There are nearly 170 million active mobile phones in Nigeria, the highest number in Africa and seventh in the world, but the country still lags behind Kenya, which only has 28 million active mobile phones, in the usage of mobile money.
While Nigeria reports about N5 billion ($25.1 million) in annual mobile money transactions, the East African nation boasts of about $30 billion annually. M-Pesa, the mobile money platform of Kenya’s Safaricom alone accounts for about $5 billion of this sum.
Mobile money adoption rate in Nigeria is very low — about 2 percent. This is partly due to the approach adopted by Nigeria’s central bank which is in charge of giving out mobile money licences. Mobile money in Nigeria is bank-led unlike Kenya’s telco-led.
Mr Ike Eze, who is responsible for PocketMoni, the mobile money business of financial switching and mobile money company eTranzact, said in an interview with Ventures Africa last month, that the major hindrance to the growth of mobile money in Nigeria is the exclusion of telecommunications operators from mobile money licences.
“… if you look at how mobile money has permeated other societies, it typically has been on the back of an agent network built by a telco. There are already agents in so many places, both urban areas and rural areas … So piggybacking money on top of something like that makes it easy,” he said.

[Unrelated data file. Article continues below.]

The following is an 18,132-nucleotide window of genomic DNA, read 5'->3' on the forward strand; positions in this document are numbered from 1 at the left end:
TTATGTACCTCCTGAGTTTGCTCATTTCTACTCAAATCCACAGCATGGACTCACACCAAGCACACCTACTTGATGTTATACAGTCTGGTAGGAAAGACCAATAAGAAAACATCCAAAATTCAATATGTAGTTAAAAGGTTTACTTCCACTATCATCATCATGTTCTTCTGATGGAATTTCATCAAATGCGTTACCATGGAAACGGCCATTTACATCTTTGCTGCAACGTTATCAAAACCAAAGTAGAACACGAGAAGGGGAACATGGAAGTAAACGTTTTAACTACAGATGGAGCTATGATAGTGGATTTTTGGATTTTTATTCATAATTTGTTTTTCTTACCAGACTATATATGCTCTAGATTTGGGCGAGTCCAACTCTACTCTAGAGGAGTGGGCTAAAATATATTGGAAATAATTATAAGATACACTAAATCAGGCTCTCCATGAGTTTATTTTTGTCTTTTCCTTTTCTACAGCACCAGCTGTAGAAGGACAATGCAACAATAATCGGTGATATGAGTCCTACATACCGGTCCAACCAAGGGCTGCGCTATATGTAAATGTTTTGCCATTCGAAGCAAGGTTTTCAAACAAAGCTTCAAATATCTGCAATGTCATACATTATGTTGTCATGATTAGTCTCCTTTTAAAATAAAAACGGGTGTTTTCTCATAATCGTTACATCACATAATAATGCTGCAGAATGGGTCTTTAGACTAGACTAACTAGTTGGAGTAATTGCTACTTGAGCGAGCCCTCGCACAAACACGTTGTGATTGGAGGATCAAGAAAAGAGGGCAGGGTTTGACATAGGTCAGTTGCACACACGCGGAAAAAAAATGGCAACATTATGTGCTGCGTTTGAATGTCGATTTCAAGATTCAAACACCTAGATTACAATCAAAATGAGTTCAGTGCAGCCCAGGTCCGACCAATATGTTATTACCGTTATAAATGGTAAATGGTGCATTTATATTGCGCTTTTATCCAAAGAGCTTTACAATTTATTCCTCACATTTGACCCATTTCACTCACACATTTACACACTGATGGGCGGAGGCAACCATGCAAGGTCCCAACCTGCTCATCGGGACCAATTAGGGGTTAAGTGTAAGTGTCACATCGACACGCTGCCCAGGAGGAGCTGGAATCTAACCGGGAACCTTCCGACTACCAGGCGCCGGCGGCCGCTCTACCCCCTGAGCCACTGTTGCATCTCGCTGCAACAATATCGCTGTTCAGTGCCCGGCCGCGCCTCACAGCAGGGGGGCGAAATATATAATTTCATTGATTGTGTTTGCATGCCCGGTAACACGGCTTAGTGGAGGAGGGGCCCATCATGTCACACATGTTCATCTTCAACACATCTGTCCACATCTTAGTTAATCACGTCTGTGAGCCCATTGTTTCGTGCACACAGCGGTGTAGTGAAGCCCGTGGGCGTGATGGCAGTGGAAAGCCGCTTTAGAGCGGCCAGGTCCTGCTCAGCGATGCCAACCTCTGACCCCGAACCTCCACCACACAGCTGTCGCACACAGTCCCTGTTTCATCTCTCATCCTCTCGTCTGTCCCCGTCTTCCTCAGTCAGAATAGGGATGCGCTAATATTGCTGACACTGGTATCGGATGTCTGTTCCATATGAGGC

Mr Eze, who is also eTranzact’s executive director for strategy and corporate development added that since Nigeria’s telcos are not allowed to own mobile money licenses directly, the country needs to find out better ways to improve adoption. The Director, Banking Supervision of the Central Bank of Nigeria (CBN), Dipo Fatokun could not agree more. He admitted on Sunday that mobile money services which started in the country about two years ago with 21 mobile money operators had not met the CBN’s target.
According to Fatokun, the CBN discovered that the growth of mobile money has been hampered by the lack of agency. He explained that “for mobile money to be successful, you must have an agent”.
While the apex bank has not changed its stance on not licensing telcos, it is offering them a super-agent status.
“Two of the telecommunication companies already had our approval in principle, to make their agents available for mobile money,” he told the News Agency of Nigeria (NAN) while delivering a paper with the theme Cybersecurity: The Need for Standards, at the Nigeria Electronic Fraud Forum (NEFF) in Lagos.
Mr Eze sees light at the end of the tunnel for mobile money in Nigeria. However, he reiterated that “in the absence of telcos, you have to rethink how you are going to operate the market”.